Home Annual Meeting Call for Papers Groups Comparative Religious Ethics
January 2011

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Call for Proposals

This Group encourages submissions of panels and individual papers on comparative religious ethics, including those that address the following themes:

  • The Mediterranean region as a site for cross-cultural and comparative study
  • “Visual ethics,” including various types of art and media as a means of ethical reflection
  • Foods and the way in which we eat as they relate to religious ethics
  • Asceticism in comparative religious ethics
  • Method and theory in comparative religious ethics for area studies scholars
  • Religious ethics and the social sciences


Comparative religious ethics includes three main aspects:

  • Comparative ethics describes and interprets particular ethics on the basis of historical, anthropological, or other data
  • It compares such ethics (in the plural), which requires searching reflection on the methods and tools of inquiry
  • It engages in normative argument on the basis of such studies, and may thereby speak to contemporary concerns about overlapping identities, cultural complexity and plurality, universalism and relativism, and political problems regarding the coexistence of divergent social groups, as well as particular moral controversies

Ideally, each of these aspects enriches the others, so that, for example, comparison across traditions helps generate more insightful interpretations of particular figures and themes. This self-conscious sophistication about differing ethical vocabularies and the analytical practices necessary to grapple with them is what makes comparative ethics distinctive within broader conversations in religious and philosophical ethics. In this way, comparative ethics can be methodologically sophisticated and self-reflexive while productively engaging significant ethical issues at the same time. Such questioning and theory-creation can take various forms. Scholars may focus on particular practical topics, such as war, political order, economic relations, environmental stewardship, or sexual behavior as a way to elicit varying formulations and pursue comparison. Or they may examine more abstract issues, such as the characteristics of the various genres in which ethical reflection occurs in different eras and traditions. Other pregnant abstractions that might be studied comparatively include the general “nature” or “condition” of human beings, practices of personal formation, various moral psychological topics such as emotions, intentions, or the “will,” divergent modes of justification proffered for particular ethics, human rights, and other sorts of international instruments of critique and cooperation. The scope of comparative ethics ranges from the developed ethical systems created by representatives of “high traditions” within (e.g., Buddhism, Christianity, Confucianism, Hinduism, Islam, and Judaism) to the sometimes less polished theories and practices for governing human life to be found in almost any religious group, however these might be articulated by interpreters. Comparative ethics as envisioned here induces conversation across typical area studies boundaries by involving scholars of different religions, and all sessions in this Group are constructed with this goal in mind, so that data from multiple traditions will be brought to bear on any comparative theme.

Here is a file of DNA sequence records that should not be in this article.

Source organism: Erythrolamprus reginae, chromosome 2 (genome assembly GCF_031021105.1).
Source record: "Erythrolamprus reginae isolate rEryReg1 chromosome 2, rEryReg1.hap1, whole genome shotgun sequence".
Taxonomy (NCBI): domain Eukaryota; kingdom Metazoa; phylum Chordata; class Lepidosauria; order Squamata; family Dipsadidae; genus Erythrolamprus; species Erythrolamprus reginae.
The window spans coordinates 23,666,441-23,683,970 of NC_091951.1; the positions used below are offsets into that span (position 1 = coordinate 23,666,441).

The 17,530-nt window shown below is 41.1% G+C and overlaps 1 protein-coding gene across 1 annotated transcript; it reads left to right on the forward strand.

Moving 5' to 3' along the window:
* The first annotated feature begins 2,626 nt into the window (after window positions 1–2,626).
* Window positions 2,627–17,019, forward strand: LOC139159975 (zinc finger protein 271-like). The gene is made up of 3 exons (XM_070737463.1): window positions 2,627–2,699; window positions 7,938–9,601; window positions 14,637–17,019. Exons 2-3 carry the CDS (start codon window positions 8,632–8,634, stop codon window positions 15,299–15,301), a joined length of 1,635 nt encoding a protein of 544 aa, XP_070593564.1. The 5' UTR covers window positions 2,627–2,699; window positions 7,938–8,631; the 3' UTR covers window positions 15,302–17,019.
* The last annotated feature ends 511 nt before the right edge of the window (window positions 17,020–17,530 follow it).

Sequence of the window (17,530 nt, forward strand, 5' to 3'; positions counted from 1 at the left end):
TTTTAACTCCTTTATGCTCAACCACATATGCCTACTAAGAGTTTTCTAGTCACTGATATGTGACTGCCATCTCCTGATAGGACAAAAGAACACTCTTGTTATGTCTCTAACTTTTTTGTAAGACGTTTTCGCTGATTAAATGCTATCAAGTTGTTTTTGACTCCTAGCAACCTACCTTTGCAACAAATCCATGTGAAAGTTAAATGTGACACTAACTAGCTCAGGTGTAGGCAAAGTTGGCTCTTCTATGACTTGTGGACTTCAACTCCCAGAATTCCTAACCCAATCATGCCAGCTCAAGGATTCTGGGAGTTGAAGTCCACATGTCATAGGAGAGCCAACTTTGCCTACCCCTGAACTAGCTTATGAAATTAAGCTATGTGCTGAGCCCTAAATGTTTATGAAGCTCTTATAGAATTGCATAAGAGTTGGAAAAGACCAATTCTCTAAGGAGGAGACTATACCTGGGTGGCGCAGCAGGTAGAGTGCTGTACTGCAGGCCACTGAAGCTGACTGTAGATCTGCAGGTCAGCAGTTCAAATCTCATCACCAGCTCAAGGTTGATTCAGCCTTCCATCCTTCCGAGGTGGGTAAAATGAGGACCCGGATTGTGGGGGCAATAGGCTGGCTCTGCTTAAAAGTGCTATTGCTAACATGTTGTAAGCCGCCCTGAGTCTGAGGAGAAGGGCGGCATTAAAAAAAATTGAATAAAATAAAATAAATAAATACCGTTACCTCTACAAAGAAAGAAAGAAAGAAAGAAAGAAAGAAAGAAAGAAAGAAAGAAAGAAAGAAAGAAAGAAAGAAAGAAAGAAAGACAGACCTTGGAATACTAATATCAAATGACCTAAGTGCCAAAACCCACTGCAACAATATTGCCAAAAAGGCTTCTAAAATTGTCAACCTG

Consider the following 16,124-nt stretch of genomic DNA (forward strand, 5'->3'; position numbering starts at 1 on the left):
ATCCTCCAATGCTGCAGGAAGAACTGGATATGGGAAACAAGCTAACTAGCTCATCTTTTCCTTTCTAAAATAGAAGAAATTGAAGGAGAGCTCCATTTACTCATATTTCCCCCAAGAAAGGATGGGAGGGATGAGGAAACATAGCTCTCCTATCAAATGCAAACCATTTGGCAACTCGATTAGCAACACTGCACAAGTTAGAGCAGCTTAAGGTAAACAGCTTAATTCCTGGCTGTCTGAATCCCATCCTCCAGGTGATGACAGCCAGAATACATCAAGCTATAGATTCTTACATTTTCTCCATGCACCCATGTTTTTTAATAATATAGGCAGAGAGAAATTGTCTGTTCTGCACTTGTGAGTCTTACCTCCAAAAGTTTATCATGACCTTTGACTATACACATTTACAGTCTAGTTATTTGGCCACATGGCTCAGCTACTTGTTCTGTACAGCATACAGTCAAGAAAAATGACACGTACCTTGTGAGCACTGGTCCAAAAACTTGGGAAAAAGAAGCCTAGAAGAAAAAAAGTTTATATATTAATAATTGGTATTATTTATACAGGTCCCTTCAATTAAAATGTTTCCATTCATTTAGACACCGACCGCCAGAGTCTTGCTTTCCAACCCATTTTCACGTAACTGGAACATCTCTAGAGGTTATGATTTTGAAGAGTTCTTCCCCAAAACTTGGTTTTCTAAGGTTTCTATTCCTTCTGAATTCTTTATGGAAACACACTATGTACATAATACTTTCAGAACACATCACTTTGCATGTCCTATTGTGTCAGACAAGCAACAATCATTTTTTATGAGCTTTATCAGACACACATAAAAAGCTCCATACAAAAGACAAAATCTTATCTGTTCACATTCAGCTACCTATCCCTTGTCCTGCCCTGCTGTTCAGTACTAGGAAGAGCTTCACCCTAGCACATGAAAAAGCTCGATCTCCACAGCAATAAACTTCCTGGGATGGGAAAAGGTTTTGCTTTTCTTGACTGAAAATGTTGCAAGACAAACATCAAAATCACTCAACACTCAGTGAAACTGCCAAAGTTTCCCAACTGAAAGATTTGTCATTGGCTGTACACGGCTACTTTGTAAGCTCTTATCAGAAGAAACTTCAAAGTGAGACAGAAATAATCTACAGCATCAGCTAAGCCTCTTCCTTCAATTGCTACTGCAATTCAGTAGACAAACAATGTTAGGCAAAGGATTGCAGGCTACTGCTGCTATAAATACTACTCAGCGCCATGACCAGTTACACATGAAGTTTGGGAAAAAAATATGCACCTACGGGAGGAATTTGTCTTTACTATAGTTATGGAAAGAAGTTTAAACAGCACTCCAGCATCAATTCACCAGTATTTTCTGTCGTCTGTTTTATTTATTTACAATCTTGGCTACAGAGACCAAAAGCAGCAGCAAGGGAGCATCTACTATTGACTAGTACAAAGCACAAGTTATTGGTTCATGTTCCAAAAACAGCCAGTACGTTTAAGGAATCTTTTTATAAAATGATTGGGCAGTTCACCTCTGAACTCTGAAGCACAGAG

Anonymity of Review Process

Proposals are anonymous to Chairs and Steering Committee Members until after final acceptance or rejection.


Elizabeth Bucar
University of North Carolina, Greensboro
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Irene Oh
George Washington University
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Method of Submission


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